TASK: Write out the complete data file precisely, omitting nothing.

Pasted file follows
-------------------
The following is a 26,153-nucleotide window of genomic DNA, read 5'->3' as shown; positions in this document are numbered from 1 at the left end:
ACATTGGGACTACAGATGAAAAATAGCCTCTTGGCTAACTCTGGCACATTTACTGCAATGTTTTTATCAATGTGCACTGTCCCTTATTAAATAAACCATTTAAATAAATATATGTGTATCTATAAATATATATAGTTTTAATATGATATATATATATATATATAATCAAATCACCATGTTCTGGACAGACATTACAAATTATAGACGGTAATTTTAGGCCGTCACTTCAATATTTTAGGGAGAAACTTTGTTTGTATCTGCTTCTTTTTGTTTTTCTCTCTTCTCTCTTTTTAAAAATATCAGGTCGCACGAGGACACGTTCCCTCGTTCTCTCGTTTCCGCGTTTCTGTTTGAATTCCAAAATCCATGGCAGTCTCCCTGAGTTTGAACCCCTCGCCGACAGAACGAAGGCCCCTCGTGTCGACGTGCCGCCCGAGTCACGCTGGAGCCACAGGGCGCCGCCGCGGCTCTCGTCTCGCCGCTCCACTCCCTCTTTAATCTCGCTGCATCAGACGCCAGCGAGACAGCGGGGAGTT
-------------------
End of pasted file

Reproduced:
The following is a 26,153-nucleotide window of genomic DNA, read 5'->3' as shown; positions in this document are numbered from 1 at the left end:
ACATTGGGACTACAGATGAAAAATAGCCTCTTGGCTAACTCTGGCACATTTACTGCAATGTTTTTATCAATGTGCACTGTCCCTTATTAAATAAACCATTTAAATAAATATATGTGTATCTATAAATATATATAGTTTTAATATGATATATATATATATATATAATCAAATCACCATGTTCTGGACAGACATTACAAATTATAGACGGTAATTTTAGGCCGTCACTTCAATATTTTAGGGAGAAACTTTGTTTGTATCTGCTTCTTTTTGTTTTTCTCTCTTCTCTCTTTTTAAAAATATCAGGTCGCACGAGGACACGTTCCCTCGTTCTCTCGTTTCCGCGTTTCTGTTTGAATTCCAAAATCCATGGCAGTCTCCCTGAGTTTGAACCCCTCGCCGACAGAACGAAGGCCCCTCGTGTCGACGTGCCGCCCGAGTCACGCTGGAGCCACAGGGCGCCGCCGCGGCTCTCGTCTCGCCGCTCCACTCCCTCTTTAATCTCGCTGCATCAGACGCCAGCGAGACAGCGGGGAGTT